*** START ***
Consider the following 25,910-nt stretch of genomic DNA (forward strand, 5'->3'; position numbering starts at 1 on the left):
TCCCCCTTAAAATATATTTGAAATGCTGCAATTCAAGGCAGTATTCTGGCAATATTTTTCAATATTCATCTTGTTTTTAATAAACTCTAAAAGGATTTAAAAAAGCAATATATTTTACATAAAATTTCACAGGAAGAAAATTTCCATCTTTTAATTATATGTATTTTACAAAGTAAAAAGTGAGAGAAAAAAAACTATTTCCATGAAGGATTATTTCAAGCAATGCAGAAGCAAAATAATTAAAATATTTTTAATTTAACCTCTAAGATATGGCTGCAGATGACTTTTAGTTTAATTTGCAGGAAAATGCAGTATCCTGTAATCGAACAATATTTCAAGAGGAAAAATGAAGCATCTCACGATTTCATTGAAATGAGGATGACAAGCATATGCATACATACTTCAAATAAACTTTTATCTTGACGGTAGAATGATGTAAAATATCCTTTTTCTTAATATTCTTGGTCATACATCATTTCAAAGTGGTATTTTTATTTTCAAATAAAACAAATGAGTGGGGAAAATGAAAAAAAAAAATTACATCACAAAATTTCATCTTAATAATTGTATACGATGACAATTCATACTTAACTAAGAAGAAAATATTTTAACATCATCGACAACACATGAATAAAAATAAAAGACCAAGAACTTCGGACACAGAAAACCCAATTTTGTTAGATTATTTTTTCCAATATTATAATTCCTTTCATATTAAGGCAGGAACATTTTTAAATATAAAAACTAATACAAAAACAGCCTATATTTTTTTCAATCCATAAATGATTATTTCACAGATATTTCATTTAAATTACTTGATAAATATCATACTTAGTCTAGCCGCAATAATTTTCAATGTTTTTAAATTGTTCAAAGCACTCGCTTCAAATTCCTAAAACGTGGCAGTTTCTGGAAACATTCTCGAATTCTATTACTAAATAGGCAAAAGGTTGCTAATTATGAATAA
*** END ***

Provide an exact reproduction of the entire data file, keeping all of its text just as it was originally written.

Consider the following 25,910-nt stretch of genomic DNA (forward strand, 5'->3'; position numbering starts at 1 on the left):
TCCCCCTTAAAATATATTTGAAATGCTGCAATTCAAGGCAGTATTCTGGCAATATTTTTCAATATTCATCTTGTTTTTAATAAACTCTAAAAGGATTTAAAAAAGCAATATATTTTACATAAAATTTCACAGGAAGAAAATTTCCATCTTTTAATTATATGTATTTTACAAAGTAAAAAGTGAGAGAAAAAAAACTATTTCCATGAAGGATTATTTCAAGCAATGCAGAAGCAAAATAATTAAAATATTTTTAATTTAACCTCTAAGATATGGCTGCAGATGACTTTTAGTTTAATTTGCAGGAAAATGCAGTATCCTGTAATCGAACAATATTTCAAGAGGAAAAATGAAGCATCTCACGATTTCATTGAAATGAGGATGACAAGCATATGCATACATACTTCAAATAAACTTTTATCTTGACGGTAGAATGATGTAAAATATCCTTTTTCTTAATATTCTTGGTCATACATCATTTCAAAGTGGTATTTTTATTTTCAAATAAAACAAATGAGTGGGGAAAATGAAAAAAAAAAATTACATCACAAAATTTCATCTTAATAATTGTATACGATGACAATTCATACTTAACTAAGAAGAAAATATTTTAACATCATCGACAACACATGAATAAAAATAAAAGACCAAGAACTTCGGACACAGAAAACCCAATTTTGTTAGATTATTTTTTCCAATATTATAATTCCTTTCATATTAAGGCAGGAACATTTTTAAATATAAAAACTAATACAAAAACAGCCTATATTTTTTTCAATCCATAAATGATTATTTCACAGATATTTCATTTAAATTACTTGATAAATATCATACTTAGTCTAGCCGCAATAATTTTCAATGTTTTTAAATTGTTCAAAGCACTCGCTTCAAATTCCTAAAACGTGGCAGTTTCTGGAAACATTCTCGAATTCTATTACTAAATAGGCAAAAGGTTGCTAATTATGAATAA